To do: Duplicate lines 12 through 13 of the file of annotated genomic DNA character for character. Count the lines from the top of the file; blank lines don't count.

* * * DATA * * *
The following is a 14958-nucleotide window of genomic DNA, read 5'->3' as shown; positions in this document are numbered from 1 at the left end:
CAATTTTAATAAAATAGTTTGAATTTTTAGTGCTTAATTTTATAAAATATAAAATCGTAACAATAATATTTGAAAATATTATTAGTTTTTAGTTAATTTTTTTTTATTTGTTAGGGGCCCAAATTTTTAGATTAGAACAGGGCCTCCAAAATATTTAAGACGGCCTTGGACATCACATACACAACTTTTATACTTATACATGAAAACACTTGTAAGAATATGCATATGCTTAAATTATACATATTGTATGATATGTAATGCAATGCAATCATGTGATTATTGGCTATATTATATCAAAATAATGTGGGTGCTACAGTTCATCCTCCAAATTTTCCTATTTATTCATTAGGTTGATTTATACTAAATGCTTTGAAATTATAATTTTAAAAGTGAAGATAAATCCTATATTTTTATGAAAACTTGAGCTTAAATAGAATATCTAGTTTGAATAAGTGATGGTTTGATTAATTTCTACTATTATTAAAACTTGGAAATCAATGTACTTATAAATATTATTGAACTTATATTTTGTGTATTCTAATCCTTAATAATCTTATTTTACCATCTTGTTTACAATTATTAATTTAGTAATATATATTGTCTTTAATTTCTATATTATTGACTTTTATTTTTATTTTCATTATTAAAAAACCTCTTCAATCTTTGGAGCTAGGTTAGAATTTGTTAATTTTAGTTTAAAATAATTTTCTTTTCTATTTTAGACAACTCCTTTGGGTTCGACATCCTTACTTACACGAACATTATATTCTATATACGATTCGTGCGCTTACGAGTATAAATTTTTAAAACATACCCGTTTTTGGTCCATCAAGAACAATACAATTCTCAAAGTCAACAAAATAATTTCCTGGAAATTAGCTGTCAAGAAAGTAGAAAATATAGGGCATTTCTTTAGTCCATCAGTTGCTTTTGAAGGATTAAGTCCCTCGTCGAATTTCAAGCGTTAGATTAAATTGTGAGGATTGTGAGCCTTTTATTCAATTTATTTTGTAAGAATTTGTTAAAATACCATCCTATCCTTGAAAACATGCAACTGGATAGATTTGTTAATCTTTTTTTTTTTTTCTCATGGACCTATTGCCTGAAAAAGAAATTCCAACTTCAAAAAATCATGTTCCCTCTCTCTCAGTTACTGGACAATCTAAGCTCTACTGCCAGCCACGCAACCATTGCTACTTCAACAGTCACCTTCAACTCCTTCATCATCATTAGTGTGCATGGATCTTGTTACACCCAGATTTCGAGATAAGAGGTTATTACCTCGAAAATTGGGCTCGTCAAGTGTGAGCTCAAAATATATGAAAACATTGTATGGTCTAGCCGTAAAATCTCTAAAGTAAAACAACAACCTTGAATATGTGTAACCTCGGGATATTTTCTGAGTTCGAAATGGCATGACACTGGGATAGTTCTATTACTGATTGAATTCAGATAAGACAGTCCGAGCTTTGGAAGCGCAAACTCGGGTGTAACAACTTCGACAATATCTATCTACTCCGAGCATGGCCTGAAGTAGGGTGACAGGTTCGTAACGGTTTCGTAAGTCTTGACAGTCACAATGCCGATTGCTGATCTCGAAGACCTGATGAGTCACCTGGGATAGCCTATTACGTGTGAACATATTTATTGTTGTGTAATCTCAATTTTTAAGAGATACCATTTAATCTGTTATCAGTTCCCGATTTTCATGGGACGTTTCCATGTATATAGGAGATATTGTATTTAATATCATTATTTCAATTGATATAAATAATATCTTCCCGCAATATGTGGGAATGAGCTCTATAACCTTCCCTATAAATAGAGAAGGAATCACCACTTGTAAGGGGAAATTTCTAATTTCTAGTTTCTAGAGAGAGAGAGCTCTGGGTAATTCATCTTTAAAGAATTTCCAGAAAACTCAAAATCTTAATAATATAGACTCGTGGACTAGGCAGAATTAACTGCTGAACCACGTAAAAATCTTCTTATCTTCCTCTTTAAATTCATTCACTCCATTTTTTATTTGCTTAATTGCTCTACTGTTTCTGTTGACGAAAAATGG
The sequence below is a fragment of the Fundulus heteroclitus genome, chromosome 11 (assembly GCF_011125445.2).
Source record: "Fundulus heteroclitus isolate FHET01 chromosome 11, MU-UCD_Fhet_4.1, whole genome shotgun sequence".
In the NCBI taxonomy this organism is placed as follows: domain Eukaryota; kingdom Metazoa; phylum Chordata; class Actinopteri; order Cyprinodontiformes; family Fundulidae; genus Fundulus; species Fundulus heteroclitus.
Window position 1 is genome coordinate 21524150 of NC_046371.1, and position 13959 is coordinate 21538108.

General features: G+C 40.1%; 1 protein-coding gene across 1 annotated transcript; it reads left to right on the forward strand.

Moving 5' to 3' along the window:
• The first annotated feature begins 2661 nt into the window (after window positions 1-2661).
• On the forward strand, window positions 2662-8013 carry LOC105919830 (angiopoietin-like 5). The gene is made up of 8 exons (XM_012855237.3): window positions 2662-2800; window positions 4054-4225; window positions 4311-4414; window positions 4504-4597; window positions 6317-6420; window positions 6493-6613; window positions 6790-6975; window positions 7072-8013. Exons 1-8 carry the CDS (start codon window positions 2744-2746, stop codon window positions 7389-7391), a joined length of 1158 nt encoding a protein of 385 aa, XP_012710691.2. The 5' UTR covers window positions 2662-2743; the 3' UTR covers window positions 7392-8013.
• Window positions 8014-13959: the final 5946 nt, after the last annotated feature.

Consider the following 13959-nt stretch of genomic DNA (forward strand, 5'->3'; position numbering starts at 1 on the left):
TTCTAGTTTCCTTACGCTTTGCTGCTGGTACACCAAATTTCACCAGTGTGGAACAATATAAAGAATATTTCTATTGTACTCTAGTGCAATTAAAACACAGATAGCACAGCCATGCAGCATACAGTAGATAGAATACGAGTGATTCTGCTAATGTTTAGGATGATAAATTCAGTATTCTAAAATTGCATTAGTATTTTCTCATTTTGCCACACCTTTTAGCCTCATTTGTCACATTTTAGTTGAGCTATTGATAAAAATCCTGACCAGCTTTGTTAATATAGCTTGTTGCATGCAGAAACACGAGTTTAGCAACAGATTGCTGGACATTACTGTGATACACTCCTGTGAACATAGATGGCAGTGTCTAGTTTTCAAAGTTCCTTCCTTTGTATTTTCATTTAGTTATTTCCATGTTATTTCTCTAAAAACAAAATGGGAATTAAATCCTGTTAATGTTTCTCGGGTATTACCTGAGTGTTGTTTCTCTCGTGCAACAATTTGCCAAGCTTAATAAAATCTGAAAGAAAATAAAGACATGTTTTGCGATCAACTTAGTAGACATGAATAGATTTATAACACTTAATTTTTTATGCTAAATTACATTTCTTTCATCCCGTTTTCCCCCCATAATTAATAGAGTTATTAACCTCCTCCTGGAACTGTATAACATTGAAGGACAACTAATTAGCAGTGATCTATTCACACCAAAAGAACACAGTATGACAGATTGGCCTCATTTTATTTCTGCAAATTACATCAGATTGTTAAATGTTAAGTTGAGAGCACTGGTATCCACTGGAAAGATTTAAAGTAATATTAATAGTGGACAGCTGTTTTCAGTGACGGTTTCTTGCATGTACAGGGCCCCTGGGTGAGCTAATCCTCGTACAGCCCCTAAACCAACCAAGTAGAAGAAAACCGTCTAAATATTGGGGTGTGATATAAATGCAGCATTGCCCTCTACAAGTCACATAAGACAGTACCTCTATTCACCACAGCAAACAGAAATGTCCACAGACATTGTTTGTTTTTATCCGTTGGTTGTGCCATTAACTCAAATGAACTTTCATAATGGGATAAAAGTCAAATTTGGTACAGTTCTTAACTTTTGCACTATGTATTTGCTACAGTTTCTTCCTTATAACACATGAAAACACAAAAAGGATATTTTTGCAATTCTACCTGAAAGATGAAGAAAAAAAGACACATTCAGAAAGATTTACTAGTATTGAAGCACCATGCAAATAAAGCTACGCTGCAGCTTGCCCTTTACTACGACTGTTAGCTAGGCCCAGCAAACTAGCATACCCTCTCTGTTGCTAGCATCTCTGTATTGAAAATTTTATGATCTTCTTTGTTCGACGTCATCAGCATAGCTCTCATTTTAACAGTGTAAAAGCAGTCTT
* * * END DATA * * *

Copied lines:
Consider the following 13959-nt stretch of genomic DNA (forward strand, 5'->3'; position numbering starts at 1 on the left):
TTCTAGTTTCCTTACGCTTTGCTGCTGGTACACCAAATTTCACCAGTGTGGAACAATATAAAGAATATTTCTATTGTACTCTAGTGCAATTAAAACACAGATAGCACAGCCATGCAGCATACAGTAGATAGAATACGAGTGATTCTGCTAATGTTTAGGATGATAAATTCAGTATTCTAAAATTGCATTAGTATTTTCTCATTTTGCCACACCTTTTAGCCTCATTTGTCACATTTTAGTTGAGCTATTGATAAAAATCCTGACCAGCTTTGTTAATATAGCTTGTTGCATGCAGAAACACGAGTTTAGCAACAGATTGCTGGACATTACTGTGATACACTCCTGTGAACATAGATGGCAGTGTCTAGTTTTCAAAGTTCCTTCCTTTGTATTTTCATTTAGTTATTTCCATGTTATTTCTCTAAAAACAAAATGGGAATTAAATCCTGTTAATGTTTCTCGGGTATTACCTGAGTGTTGTTTCTCTCGTGCAACAATTTGCCAAGCTTAATAAAATCTGAAAGAAAATAAAGACATGTTTTGCGATCAACTTAGTAGACATGAATAGATTTATAACACTTAATTTTTTATGCTAAATTACATTTCTTTCATCCCGTTTTCCCCCCATAATTAATAGAGTTATTAACCTCCTCCTGGAACTGTATAACATTGAAGGACAACTAATTAGCAGTGATCTATTCACACCAAAAGAACACAGTATGACAGATTGGCCTCATTTTATTTCTGCAAATTACATCAGATTGTTAAATGTTAAGTTGAGAGCACTGGTATCCACTGGAAAGATTTAAAGTAATATTAATAGTGGACAGCTGTTTTCAGTGACGGTTTCTTGCATGTACAGGGCCCCTGGGTGAGCTAATCCTCGTACAGCCCCTAAACCAACCAAGTAGAAGAAAACCGTCTAAATATTGGGGTGTGATATAAATGCAGCATTGCCCTCTACAAGTCACATAAGACAGTACCTCTATTCACCACAGCAAACAGAAATGTCCACAGACATTGTTTGTTTTTATCCGTTGGTTGTGCCATTAACTCAAATGAACTTTCATAATGGGATAAAAGTCAAATTTGGTACAGTTCTTAACTTTTGCACTATGTATTTGCTACAGTTTCTTCCTTATAACACATGAAAACACAAAAAGGATATTTTTGCAATTCTACCTGAAAGATGAAGAAAAAAAGACACATTCAGAAAGATTTACTAGTATTGAAGCACCATGCAAATAAAGCTACGCTGCAGCTTGCCCTTTACTACGACTGTTAGCTAGGCCCAGCAAACTAGCATACCCTCTCTGTTGCTAGCATCTCTGTATTGAAAATTTTATGATCTTCTTTGTTCGACGTCATCAGCATAGCTCTCATTTTAACAGTGTAAAAGCAGTCTT